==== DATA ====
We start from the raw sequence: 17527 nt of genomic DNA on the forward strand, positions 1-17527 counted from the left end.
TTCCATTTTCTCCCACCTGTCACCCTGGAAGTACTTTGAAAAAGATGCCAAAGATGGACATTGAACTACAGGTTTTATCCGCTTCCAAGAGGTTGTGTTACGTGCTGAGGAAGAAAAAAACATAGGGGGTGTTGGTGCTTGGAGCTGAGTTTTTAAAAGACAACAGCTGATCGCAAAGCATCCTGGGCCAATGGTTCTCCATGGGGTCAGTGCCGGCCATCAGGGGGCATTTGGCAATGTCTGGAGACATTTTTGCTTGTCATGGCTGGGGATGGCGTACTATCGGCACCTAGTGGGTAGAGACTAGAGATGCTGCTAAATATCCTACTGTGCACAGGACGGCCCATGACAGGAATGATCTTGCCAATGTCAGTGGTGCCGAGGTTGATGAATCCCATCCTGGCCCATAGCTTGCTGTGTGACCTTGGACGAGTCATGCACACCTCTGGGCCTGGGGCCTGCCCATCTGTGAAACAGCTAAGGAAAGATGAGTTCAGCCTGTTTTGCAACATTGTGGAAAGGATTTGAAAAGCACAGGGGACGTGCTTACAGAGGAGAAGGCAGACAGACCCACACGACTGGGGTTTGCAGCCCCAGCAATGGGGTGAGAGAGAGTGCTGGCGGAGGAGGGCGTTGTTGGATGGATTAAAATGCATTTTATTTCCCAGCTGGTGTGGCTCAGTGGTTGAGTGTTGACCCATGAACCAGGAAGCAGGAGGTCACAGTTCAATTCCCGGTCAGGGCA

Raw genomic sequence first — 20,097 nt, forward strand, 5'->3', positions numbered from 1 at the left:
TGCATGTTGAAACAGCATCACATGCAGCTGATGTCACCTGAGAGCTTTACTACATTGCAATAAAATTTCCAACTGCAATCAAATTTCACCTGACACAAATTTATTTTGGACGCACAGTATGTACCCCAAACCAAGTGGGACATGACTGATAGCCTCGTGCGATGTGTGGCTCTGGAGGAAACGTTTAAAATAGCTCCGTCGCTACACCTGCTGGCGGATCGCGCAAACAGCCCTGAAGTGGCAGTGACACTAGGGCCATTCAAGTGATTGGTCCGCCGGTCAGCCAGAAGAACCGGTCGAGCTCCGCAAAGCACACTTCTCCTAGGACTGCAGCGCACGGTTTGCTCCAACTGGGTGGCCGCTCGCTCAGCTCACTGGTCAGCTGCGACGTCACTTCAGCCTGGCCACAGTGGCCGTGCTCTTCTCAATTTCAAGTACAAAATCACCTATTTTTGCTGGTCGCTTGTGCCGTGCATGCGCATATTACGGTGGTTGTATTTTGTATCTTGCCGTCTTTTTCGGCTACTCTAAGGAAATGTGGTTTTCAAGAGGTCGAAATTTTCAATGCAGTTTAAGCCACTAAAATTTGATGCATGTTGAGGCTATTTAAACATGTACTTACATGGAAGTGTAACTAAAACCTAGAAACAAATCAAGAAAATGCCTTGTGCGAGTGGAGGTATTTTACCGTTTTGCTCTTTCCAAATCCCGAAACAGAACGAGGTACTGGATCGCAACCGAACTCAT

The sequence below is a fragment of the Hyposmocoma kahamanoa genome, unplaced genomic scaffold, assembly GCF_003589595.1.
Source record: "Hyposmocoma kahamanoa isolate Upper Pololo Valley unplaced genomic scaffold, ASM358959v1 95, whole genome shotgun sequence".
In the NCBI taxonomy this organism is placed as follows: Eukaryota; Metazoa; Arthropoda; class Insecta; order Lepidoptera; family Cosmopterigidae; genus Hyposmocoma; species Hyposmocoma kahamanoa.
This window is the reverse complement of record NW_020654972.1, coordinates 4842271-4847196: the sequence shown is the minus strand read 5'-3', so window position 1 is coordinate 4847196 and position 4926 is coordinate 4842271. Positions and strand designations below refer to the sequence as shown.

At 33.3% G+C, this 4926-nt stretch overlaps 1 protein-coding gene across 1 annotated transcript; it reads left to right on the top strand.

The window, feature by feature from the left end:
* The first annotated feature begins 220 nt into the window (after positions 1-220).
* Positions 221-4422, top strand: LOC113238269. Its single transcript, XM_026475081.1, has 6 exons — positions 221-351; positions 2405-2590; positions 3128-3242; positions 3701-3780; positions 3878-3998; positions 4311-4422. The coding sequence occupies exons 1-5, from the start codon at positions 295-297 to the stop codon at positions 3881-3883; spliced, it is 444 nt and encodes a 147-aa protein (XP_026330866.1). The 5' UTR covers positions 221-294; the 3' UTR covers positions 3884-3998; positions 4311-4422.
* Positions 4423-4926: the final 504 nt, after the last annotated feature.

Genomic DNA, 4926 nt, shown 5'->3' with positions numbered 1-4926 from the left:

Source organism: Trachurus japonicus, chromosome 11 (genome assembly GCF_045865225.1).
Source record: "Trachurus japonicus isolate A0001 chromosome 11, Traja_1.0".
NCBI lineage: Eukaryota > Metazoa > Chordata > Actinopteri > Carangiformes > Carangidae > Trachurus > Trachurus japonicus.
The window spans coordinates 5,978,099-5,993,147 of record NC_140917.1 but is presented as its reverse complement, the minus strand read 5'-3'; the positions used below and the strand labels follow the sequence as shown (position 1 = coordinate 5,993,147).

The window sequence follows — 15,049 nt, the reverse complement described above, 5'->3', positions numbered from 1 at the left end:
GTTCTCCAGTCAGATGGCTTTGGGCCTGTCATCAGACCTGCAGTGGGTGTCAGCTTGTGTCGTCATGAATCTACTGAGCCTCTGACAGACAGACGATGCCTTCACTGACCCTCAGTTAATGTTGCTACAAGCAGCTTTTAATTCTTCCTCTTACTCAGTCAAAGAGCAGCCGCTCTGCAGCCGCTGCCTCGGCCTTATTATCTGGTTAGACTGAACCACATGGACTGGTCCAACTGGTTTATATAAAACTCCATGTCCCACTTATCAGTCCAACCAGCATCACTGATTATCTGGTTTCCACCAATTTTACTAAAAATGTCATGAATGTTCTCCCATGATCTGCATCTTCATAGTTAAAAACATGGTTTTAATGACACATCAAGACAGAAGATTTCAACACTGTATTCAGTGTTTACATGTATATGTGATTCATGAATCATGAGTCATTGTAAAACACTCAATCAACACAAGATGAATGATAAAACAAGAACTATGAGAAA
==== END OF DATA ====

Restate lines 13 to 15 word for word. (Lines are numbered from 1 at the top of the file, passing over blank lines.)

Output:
* Positions 4423-4926: the final 504 nt, after the last annotated feature.

Genomic DNA, 4926 nt, shown 5'->3' with positions numbered 1-4926 from the left:

Source organism: Trachurus japonicus, chromosome 11 (genome assembly GCF_045865225.1).